Featuring recent work by Curtis Rhodes and John M. “Jack” Carney, TIME, LOCATION, SPACE emphasizes the diverse but corresponding ways in which Rhodes and Carney engage temporal experience and the passage of time, cultural icons and archetypes, landscape and memory, as well as light, architecture, and monumental, natural forms. Rhodes’ large-scale mixed media paintings and Carney’s black-and-white photographs (carbon pigment prints) mobilize the intersection of past, present, and future time through portrayals of specific spaces these two artists have encountered on their various individual travels.
Luminous and richly layered, Rhodes’ dense compositions seamlessly bridge representation and abstraction, summoning a subtle yet distinct dialogue with ancient cultures, including sacred Australian Aboriginal sites, pre-Columbian and Mesoamerican histories, or such locations as Machu Picchu in Peru, among others. Seeking to expand the “possibilities of the ineffable,” Rhodes often depicts remote landscapes, incorporating allusions to the cosmos and what he has referred to as “archaic mystic poetry.”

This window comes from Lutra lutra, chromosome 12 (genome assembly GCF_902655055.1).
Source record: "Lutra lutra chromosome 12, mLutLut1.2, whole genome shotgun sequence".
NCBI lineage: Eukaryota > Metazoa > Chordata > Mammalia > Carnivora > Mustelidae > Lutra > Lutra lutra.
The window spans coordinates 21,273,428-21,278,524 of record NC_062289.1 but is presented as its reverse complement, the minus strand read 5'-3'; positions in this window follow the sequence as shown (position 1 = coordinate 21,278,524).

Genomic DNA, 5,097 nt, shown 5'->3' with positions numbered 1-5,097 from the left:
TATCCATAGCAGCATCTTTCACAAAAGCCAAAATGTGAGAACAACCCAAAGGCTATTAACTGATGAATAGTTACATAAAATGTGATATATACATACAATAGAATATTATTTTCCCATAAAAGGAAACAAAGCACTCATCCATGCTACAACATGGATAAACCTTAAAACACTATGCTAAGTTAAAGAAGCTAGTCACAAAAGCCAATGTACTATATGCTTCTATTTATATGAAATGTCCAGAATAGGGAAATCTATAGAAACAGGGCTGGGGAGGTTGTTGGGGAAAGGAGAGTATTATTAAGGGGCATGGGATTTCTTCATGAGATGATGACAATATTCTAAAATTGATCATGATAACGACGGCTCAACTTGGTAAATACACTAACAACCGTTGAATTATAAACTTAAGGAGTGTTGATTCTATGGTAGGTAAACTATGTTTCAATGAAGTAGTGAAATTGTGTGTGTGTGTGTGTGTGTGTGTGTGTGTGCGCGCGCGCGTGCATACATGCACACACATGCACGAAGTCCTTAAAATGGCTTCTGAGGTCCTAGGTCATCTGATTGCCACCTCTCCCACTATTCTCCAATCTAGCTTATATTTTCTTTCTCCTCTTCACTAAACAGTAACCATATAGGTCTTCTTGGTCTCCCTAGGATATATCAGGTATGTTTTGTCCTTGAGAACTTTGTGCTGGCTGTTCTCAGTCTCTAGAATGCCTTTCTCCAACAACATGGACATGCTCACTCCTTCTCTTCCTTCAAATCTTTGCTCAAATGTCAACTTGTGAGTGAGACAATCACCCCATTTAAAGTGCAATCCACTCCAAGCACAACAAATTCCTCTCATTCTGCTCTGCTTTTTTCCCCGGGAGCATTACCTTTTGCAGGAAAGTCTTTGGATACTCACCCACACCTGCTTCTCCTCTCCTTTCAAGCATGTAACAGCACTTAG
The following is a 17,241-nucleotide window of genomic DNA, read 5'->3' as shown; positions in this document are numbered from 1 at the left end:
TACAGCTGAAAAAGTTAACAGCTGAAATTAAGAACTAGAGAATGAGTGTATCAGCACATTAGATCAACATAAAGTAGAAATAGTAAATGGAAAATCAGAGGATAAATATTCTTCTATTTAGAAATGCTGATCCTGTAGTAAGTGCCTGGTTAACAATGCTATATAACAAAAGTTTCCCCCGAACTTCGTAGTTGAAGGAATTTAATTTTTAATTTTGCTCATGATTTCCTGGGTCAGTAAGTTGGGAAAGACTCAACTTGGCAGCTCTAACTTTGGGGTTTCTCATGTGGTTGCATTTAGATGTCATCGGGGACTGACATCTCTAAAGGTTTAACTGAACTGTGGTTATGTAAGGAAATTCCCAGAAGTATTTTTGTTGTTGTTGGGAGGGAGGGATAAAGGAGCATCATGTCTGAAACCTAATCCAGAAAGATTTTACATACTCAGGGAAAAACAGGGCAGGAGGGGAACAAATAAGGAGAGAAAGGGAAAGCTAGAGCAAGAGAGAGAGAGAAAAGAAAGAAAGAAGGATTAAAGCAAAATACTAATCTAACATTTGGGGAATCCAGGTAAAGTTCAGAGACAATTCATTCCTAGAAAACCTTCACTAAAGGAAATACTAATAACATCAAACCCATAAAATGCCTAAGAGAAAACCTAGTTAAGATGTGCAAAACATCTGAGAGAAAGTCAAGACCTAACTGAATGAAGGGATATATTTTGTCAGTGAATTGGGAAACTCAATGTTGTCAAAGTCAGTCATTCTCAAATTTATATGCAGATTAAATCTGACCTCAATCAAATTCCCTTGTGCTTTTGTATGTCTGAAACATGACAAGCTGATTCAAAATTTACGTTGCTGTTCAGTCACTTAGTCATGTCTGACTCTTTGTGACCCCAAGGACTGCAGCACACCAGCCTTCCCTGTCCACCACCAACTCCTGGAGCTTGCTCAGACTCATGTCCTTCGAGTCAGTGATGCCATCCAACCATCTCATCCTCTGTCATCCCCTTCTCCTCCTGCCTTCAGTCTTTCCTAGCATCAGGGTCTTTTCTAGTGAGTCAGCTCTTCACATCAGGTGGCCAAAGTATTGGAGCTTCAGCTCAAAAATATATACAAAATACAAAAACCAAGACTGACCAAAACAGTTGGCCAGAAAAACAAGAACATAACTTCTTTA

Sumptuous in their range of black and white tones, Carney’s technically sophisticated photographs capture the vibrations of artificial and natural light in both urban and rural sites throughout the United States—from deserted Wyoming gas stations to Utah’s Valley of the Gods and New York City’s Brooklyn Bridge. Often focusing on what he calls the “aesthetics of time”—how landscapes can be transformed into a theatrical stage—light materializes as a distinct character in Carney’s work.
Rhodes and Carney joined the art faculty at Western Michigan University in 1966, retiring in 2004 and 2000 respectively. In addition to teaching a variety of fine arts, art history and theory classes, Rhodes also served as curator of the print collection, acquiring works by major national and international artists which today form the core of WMU’s print collection. Likewise instrumental to the growth of the Gwen Frostic School of Art, Carney taught graphic and foundations design courses and established the photography area BFA and MFA degree programs in 1972. The Richmond Center for Visual Arts is thrilled to present TIME, LOCATION, SPACE as part of its 10th anniversary year.